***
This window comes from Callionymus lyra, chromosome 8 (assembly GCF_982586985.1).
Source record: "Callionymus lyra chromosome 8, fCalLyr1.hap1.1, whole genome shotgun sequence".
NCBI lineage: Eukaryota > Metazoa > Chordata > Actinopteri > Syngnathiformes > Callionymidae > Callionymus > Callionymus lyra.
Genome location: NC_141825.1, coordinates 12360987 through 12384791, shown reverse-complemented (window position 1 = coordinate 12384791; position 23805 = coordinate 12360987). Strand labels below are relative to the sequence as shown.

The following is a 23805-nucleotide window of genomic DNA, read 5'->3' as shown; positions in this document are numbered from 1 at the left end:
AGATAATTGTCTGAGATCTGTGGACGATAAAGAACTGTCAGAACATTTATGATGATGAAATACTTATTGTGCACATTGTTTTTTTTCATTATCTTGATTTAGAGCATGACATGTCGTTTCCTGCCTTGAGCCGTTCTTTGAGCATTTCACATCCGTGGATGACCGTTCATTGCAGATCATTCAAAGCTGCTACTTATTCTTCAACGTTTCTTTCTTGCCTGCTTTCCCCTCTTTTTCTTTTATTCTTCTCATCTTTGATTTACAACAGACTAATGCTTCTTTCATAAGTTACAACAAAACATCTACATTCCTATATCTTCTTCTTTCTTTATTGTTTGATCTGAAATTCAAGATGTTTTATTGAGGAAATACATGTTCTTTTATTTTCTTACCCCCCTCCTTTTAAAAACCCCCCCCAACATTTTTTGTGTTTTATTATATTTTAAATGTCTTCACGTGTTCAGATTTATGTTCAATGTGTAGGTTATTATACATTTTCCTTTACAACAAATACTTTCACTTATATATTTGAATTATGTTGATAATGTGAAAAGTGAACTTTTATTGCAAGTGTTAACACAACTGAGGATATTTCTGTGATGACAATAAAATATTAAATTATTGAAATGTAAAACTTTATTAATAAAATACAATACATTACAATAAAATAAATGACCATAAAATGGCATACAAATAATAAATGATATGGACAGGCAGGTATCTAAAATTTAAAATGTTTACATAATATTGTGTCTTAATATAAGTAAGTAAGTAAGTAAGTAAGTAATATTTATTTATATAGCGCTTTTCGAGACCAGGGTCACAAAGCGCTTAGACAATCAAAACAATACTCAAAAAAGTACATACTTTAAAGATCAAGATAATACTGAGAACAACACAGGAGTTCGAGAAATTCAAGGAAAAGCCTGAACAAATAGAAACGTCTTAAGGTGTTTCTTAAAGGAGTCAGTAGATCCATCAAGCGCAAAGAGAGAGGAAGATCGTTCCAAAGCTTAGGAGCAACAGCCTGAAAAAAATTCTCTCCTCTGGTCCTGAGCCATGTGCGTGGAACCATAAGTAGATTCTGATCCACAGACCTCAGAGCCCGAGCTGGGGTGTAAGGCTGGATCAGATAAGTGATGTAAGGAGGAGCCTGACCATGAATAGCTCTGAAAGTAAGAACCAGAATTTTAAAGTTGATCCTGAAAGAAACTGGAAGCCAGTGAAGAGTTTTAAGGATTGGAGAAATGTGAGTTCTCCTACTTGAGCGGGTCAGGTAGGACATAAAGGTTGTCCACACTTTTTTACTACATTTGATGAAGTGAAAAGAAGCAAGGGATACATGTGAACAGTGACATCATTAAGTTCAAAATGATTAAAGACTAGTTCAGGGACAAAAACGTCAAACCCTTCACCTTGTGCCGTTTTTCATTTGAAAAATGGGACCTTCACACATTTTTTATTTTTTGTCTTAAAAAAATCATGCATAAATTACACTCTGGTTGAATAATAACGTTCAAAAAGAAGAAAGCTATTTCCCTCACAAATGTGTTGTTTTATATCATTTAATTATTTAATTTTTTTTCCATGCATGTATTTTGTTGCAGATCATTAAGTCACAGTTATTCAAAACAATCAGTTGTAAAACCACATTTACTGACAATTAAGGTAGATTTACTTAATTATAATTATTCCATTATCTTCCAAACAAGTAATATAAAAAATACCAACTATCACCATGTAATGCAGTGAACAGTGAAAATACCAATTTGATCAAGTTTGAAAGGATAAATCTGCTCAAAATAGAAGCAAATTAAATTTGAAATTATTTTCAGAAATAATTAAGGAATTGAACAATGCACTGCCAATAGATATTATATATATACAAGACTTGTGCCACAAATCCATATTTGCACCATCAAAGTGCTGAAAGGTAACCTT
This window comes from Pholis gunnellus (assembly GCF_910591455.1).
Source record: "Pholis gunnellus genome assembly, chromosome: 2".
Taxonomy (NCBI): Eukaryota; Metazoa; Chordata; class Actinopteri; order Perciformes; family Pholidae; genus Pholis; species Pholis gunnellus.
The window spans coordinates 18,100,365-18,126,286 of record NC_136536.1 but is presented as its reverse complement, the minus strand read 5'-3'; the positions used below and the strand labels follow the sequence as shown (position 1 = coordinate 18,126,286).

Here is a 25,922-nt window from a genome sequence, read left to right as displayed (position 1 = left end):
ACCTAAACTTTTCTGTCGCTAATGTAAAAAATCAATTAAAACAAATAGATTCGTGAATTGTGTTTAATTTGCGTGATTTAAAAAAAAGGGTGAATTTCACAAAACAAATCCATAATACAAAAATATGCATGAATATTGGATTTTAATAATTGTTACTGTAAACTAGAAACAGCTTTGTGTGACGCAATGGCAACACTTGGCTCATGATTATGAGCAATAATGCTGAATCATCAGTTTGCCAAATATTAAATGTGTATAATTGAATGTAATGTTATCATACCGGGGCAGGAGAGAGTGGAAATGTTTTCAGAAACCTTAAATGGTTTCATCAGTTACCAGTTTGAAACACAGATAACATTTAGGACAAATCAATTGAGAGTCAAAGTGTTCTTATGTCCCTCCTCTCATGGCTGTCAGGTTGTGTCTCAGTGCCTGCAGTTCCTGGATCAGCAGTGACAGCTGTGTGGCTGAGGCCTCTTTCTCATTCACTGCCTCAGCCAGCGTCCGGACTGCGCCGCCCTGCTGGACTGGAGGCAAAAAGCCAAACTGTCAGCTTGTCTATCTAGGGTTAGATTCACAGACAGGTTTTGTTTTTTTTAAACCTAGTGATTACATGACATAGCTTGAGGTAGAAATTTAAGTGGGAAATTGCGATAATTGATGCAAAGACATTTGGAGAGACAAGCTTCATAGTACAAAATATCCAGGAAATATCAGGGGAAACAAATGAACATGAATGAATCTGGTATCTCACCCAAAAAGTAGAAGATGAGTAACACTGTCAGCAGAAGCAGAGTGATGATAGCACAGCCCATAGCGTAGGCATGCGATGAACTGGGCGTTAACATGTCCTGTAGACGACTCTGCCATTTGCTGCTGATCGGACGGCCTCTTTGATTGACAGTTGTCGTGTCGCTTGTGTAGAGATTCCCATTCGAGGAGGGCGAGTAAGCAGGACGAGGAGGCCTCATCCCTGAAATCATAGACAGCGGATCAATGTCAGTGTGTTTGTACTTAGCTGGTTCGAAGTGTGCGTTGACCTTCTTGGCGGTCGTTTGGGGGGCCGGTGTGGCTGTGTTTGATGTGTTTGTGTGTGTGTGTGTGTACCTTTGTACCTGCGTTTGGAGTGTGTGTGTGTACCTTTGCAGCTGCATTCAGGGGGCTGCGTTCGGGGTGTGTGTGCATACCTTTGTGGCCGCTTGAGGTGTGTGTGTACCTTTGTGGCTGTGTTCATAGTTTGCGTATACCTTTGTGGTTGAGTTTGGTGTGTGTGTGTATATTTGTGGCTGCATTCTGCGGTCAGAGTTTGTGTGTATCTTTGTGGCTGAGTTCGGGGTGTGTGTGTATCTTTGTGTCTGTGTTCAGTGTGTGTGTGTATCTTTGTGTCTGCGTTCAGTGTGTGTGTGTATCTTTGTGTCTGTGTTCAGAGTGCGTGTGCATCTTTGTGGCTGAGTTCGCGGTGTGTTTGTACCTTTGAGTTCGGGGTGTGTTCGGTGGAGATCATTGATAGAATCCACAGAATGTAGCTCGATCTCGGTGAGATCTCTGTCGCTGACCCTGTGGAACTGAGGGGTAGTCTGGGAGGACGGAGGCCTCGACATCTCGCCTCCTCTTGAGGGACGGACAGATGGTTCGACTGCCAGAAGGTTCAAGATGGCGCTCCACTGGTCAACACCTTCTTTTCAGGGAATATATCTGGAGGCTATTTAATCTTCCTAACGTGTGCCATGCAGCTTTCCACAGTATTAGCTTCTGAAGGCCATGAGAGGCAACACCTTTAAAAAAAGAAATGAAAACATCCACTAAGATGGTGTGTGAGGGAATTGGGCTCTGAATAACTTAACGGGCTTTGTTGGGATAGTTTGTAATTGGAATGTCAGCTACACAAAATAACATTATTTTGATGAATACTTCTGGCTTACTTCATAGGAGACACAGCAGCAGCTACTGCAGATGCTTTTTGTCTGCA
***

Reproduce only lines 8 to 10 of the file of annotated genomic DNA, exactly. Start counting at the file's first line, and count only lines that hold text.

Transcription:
Source record: "Pholis gunnellus genome assembly, chromosome: 2".
Taxonomy (NCBI): Eukaryota; Metazoa; Chordata; class Actinopteri; order Perciformes; family Pholidae; genus Pholis; species Pholis gunnellus.
The window spans coordinates 18,100,365-18,126,286 of record NC_136536.1 but is presented as its reverse complement, the minus strand read 5'-3'; the positions used below and the strand labels follow the sequence as shown (position 1 = coordinate 18,126,286).